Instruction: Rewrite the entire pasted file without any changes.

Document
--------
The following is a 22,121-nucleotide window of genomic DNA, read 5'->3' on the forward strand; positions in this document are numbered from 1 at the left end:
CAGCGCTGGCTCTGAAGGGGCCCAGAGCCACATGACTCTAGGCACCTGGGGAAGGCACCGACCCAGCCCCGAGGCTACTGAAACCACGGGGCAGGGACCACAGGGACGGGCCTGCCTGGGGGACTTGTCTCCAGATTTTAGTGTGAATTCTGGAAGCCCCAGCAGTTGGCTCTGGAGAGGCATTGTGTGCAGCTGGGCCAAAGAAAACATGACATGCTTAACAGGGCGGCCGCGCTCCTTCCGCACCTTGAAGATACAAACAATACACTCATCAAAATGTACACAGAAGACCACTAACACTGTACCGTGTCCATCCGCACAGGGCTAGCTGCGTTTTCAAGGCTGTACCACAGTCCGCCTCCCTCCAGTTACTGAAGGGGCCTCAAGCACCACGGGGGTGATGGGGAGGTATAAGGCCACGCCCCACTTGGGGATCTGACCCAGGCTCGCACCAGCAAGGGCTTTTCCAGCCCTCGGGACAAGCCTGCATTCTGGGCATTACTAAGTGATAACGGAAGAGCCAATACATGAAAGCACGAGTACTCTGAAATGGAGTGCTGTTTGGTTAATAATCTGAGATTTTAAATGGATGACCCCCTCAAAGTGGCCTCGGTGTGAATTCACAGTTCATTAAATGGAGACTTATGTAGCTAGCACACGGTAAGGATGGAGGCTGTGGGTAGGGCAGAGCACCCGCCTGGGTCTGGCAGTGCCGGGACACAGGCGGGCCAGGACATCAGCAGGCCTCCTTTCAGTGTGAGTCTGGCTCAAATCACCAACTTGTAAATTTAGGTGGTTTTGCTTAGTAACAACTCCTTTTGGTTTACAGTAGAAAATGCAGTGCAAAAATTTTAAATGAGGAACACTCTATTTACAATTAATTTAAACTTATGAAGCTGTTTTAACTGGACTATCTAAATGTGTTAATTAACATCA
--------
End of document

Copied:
The following is a 22,121-nucleotide window of genomic DNA, read 5'->3' on the forward strand; positions in this document are numbered from 1 at the left end:
CAGCGCTGGCTCTGAAGGGGCCCAGAGCCACATGACTCTAGGCACCTGGGGAAGGCACCGACCCAGCCCCGAGGCTACTGAAACCACGGGGCAGGGACCACAGGGACGGGCCTGCCTGGGGGACTTGTCTCCAGATTTTAGTGTGAATTCTGGAAGCCCCAGCAGTTGGCTCTGGAGAGGCATTGTGTGCAGCTGGGCCAAAGAAAACATGACATGCTTAACAGGGCGGCCGCGCTCCTTCCGCACCTTGAAGATACAAACAATACACTCATCAAAATGTACACAGAAGACCACTAACACTGTACCGTGTCCATCCGCACAGGGCTAGCTGCGTTTTCAAGGCTGTACCACAGTCCGCCTCCCTCCAGTTACTGAAGGGGCCTCAAGCACCACGGGGGTGATGGGGAGGTATAAGGCCACGCCCCACTTGGGGATCTGACCCAGGCTCGCACCAGCAAGGGCTTTTCCAGCCCTCGGGACAAGCCTGCATTCTGGGCATTACTAAGTGATAACGGAAGAGCCAATACATGAAAGCACGAGTACTCTGAAATGGAGTGCTGTTTGGTTAATAATCTGAGATTTTAAATGGATGACCCCCTCAAAGTGGCCTCGGTGTGAATTCACAGTTCATTAAATGGAGACTTATGTAGCTAGCACACGGTAAGGATGGAGGCTGTGGGTAGGGCAGAGCACCCGCCTGGGTCTGGCAGTGCCGGGACACAGGCGGGCCAGGACATCAGCAGGCCTCCTTTCAGTGTGAGTCTGGCTCAAATCACCAACTTGTAAATTTAGGTGGTTTTGCTTAGTAACAACTCCTTTTGGTTTACAGTAGAAAATGCAGTGCAAAAATTTTAAATGAGGAACACTCTATTTACAATTAATTTAAACTTATGAAGCTGTTTTAACTGGACTATCTAAATGTGTTAATTAACATCA